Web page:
Ready to Rock Wool Hats
Typically, I sell my hand felted hats at local craft fairs, but I wanted to see whether fiber lovers might appreciate my hats.
Here's my booth at the Indie Knit and Spin filled with hats. I brought 80 items which are a lot to fit into an 8 by 8-foot space. Seeking ways of cramming hats into small spaces, I purchased a grid wall. It can fit a lot of hats.
Hats by Color
Usually, I mix up the colors when I display my hats, so that colors that pop are distributed among the colors that recede. But, for this fair, I tried an experiment of arranging hats differently. Can you see how I tried to arrange the hats by color?
I took this idea from my nearby Goodwill Stores which arranges its clothing by color. According to another thrift store,
- "The reason for sorting items by color is due to sizing differences among clothing stores and many clothing items no longer having a size tag. ...sorting by color remains the most efficient and customer-focused process."
Grouping by color seemed to work well for my varying sized hats. After all, visitors are often looking to find a hat that matches an item from their wardrobe.
In the above photo, my lovely customer Jacquie and I sport turquoise colored berets. She wanted a hat that picked up the turquoise embroidery of her jacket. Accordingly, this beret matched perfectly. In addition to knitting, Jacquie does beadwork and is now making earrings to go with her new hat.
Amazingly, this black and white felted hat was adopted before the show officially opened. This smiling visitor was a fellow vendor at the Indie Knit and Spin. She's part of the mother/daughter duo, Good Water & Co. Avid knitters who couldn't find project bags that they liked, they began to sew their own bags. Now, they have a business sewing bags for other knitters.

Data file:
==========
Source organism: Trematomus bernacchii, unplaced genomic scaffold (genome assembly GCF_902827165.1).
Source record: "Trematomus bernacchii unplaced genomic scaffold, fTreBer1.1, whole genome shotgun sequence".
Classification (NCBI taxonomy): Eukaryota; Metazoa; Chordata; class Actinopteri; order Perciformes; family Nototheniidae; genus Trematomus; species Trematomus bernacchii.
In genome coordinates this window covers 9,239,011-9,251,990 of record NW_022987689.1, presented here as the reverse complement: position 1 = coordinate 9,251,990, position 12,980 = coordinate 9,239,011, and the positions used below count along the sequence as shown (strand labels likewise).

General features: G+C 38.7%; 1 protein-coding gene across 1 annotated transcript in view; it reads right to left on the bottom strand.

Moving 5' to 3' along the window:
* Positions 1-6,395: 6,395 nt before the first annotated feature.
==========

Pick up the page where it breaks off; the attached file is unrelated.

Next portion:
Ms. Good Water & Co wore her new hat the whole day and everyone thought it was a sheep! And while it could be a sheep, the original inspiration came from a Hello Kitty room that was part of a long-ago exhibition on Japanese Pop culture at the Sainsbury Center of Visual Art.
However, I DID bring some sheep themed items as part of the Indie Knit and Spin's late afternoon Happy Hour which was an excellent opportunity to give something small, but pleasant to visitors.
My Sheep Brooches were quite popular. Out of the thirty that I made, only six are left. Some folks liked the natural sheep, while others chose the blue ones. Included, of course, is my business card, which the sheep handily pin onto.
Surprisingly, these brooches were so much FUN to make. I used scraps of leftover Merino and Gotland wool felt that I have from making my wet felted hats. The faces and paws of the sheep were then needle felted. I managed to make all of these cuties in one very snowy day. It was _so much quicker_ than making a felted hat. Very satisfying to be this productive.
Verdict for Felted Hats
In conclusion, vending at my first fiber fair was a success. Knitters and other makers were open to wearing hats ~not made by themselves. Plus, I had a great time speaking with all the interested visitors and vendors. Honestly, I look forward to showing at more fiber fairs.
Thank you, Indie Knit and Spin for a great time!